Doing Stand-Up in the Sand, Comedian Jay Leno Scores a Direct Hit in Saudi Arabia
updated 12/24/1990 AT 01:00 AM EST
•originally published 12/24/1990 AT 01:00 AM EST
When the USO called me in August to see if I was interested, I said sure. I can't say that my country has asked me to do a whole lot other than tell jokes, ride motorcycles and generally act silly.
It's a totally different culture over there. When I go to a foreign country, I go out of my way to be friendly. So I'd go down the street in Riyadh, the capital, and smile and say hi to women wearing veils. They'd look away, and I realized that this was equivalent to making a pass at them. Women aren't allowed to vote or drive cars. They aren't allowed at the pool in the hotel, and when you go to some restaurants with a woman—who has to be your wife—they put a screen around your table. My wife, Mavis, was told not to roll up her shirt sleeves and to keep her top button buttoned. You're a guest in their country so you respect the customs, but it made no sense to me. Someone I know made the analogy to South Africa: "If it were blacks they were treating this way instead of women, everyone would be up in arms." It doesn't seem like much fun for the men either. They're not off downtown gambling and going to topless bars. Some of them did recognize me from The Tonight Show, which they see at 11:30 in the morning. They'd point at me and say, "You know Tom Selleck?"
The desert would get up to 100°F, 110°. I was wearing fatigues so I was pretty comfortable, but the hard part to get used to is the great expanse of desert. We'd fly for three hours in a helicopter and see nothing but rolling hills of white sand and an occasional oasis, like one of those bad Casbah movies. The sand is like fine powder and gets into everything. When I brushed my teeth, I spit out sand. Finally, in the middle of nowhere, we'd see a group of tanks. When a helicopter lands, the soldiers think mail is being delivered and they all gather around.
The USO said I should just get out, shake hands and walk around. But all the guys do is walk around all day; they don't want to see another guy walking around. You have to give them something. So I stood up on a tank and started to tell some jokes. In a lot of ways it was like going back to my start in show business, when I'd go into a bar and just stand up and start talking. This is what I envision show business was like in the 12th century. You just go from caravan to caravan, stand on something, start talking and hope a crowd gathers. The one advantage to this was these guys really had nothing else to do.
My concern was not to be some kind of rabble-rouser, some flag-waving war booster, so I didn't do any Arab-bashing jokes or Muslim-religion jokes—that's not my job. I had some dirty jokes prepared, but the guys didn't seem to want that, which was fine with me. I did what I usually do: talk about my folks, about TV shows, Milli Vanilli. These soldiers are kids after all, and that's what they're interested in. I'd get one of the prepackaged meals the guys get and eat a little and say, "Boy, this stuff is delicious. What is this, Thanksgiving dinner? I can't believe you guys are complaining." Then they'd start laughing and throw spoons at me. I only used a couple of Saddam Hussein jokes, like, "I saw Hussein on TV, and I thought, 'Boy, Noriega's face has cleared up.' " Mavis got most of the attention. These guys hadn't seen a woman out of uniform in 90 days. I'd be struggling to crawl out of a tank, and eight soldiers would be saying, "Can I help you, Mrs. Leno?"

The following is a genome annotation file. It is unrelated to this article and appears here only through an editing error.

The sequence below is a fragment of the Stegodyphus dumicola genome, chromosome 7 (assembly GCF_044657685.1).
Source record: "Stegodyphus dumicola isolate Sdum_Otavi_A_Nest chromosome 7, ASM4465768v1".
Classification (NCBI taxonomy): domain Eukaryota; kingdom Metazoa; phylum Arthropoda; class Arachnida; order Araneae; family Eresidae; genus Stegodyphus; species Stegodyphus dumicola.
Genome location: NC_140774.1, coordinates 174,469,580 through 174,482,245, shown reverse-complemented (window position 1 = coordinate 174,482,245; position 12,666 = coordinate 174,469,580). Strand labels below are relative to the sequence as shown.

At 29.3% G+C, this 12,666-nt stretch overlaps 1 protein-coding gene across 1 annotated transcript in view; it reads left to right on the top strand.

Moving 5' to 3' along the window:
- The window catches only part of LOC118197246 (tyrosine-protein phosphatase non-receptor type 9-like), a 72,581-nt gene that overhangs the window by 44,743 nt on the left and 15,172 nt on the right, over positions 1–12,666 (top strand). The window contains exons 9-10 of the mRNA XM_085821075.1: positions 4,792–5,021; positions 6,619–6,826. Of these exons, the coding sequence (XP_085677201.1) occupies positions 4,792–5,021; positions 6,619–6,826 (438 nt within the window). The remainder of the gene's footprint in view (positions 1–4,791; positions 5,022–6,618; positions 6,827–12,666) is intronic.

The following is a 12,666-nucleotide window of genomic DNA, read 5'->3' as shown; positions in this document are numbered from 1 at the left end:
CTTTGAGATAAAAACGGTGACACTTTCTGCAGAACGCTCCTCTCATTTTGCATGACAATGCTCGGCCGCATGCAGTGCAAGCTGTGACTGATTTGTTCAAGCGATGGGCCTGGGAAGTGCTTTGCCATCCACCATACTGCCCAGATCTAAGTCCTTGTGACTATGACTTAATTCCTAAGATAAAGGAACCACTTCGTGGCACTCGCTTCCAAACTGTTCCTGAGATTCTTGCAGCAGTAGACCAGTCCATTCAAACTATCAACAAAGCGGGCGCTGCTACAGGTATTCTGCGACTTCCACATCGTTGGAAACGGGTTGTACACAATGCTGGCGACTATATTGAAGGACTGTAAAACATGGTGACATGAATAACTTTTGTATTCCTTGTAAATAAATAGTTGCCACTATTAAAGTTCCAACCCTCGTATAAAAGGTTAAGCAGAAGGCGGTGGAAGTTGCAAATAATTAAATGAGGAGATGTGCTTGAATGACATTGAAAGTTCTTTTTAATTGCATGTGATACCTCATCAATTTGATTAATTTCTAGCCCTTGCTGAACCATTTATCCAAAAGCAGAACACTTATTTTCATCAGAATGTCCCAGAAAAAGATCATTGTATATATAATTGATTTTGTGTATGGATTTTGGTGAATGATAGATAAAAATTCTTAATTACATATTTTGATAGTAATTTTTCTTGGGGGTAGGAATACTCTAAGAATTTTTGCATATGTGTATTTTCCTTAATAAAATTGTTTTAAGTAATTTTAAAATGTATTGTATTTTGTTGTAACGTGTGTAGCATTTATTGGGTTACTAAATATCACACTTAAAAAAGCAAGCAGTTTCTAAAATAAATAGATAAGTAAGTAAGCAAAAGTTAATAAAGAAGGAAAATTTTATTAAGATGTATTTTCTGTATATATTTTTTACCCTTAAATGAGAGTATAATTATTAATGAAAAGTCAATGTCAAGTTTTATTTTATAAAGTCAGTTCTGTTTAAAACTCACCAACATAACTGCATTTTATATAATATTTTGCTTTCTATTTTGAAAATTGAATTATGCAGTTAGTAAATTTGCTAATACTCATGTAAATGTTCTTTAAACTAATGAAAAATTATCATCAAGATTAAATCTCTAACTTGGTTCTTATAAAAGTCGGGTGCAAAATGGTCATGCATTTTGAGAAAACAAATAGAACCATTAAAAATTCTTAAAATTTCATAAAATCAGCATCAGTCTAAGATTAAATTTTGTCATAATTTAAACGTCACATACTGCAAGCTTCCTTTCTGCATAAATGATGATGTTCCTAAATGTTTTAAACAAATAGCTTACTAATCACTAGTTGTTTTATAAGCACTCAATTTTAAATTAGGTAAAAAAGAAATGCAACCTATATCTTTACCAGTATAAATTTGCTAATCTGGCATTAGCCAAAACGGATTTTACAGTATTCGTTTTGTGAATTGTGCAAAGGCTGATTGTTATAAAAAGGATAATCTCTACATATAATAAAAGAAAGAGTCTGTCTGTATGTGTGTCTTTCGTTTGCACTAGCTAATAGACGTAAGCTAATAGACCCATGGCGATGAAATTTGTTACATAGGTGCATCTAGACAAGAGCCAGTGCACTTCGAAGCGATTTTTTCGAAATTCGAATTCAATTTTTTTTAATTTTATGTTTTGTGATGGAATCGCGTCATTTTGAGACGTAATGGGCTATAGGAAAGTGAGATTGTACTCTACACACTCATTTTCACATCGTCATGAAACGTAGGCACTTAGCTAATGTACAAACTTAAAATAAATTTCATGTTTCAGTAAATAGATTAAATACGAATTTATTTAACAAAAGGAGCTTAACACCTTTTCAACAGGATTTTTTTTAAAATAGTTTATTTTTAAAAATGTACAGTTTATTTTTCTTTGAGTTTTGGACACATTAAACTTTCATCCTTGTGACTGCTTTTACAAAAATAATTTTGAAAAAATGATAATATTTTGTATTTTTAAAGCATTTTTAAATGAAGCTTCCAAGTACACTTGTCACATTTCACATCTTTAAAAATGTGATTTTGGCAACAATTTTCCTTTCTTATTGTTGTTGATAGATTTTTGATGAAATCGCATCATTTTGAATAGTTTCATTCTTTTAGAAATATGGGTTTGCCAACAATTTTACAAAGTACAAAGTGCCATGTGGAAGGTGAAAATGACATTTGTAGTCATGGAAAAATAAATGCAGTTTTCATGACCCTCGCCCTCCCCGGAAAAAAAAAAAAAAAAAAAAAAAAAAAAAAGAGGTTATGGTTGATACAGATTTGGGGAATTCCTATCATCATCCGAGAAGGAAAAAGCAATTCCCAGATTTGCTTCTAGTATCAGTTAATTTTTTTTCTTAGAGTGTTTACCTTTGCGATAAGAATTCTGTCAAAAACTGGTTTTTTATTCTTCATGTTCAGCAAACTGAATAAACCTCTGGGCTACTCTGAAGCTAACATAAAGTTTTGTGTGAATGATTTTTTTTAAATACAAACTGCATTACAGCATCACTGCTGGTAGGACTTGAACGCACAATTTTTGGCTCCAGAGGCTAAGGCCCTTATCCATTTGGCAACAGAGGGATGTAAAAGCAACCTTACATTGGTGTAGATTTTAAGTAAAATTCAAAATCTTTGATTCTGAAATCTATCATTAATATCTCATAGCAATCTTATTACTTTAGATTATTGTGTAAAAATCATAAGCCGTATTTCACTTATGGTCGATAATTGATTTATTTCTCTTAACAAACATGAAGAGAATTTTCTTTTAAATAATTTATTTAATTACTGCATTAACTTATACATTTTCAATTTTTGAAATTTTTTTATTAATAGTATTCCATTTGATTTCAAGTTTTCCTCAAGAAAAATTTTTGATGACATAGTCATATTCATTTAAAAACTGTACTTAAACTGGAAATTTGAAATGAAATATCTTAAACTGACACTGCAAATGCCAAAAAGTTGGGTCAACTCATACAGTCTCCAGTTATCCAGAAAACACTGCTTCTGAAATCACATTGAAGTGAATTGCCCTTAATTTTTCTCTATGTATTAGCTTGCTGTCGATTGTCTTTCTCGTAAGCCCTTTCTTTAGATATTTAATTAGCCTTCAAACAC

I'd just seen The Civil War on PBS. I was very moved seeing those kids who were 17 years old with guns, and then I'd look out at the sand from this tank in the middle of the desert and see the same kids: The uniform is different, but they're holding guns bigger than they are. It really hit me. There are a few soldiers who look like men—three-day stubble, big workout arms, guys who look like Sergeant Rock. But then you have these kids, it's the same young faces looking at you. Mavis said, "Twenty years ago I'd have been concerned about these guys' girlfriends. Now I'm concerned about their moms." The weapons are more sophisticated now, but what's worse? A bayonet at Gettysburg with no medical attention or gassed in Saudi Arabia with a chemical weapon? One is as bad as the other.
I didn't hear anybody talking with a sort of gung ho, let's-kill-'em attitude. I think it's different from Vietnam. Most of the guys were really concerned about how the Saudis treat women. They thought it was genuinely unfair. Twenty years ago people would probably have said, "So what?" Wives and girlfriends, by the way, shouldn't worry that their guys are running around with women over there. There isn't much chance of that! Another thing that was nice to see was men and women of all races and walks of life hanging out together.
The soldiers gave me about 200 names of all these parents. I've been calling them up and saying, like, "I saw Timmy." And they go, "Where was he? How's he doing?" People are so happy that you call, you feel good about it. I don't know what's going to happen eventually, but while I was there, I would really look at each person I met and try to remember his face. I can't remember everyone, but I was thinking, "Gee, is one of these kids going to get killed?" It would be great fun for me, 15 years from now, to have one of those people come up to me in Vegas and say, "Hey, remember me? I was the guy in the third row in the tank battalion." I would love to be able to remember them, because I'd like to see them all again.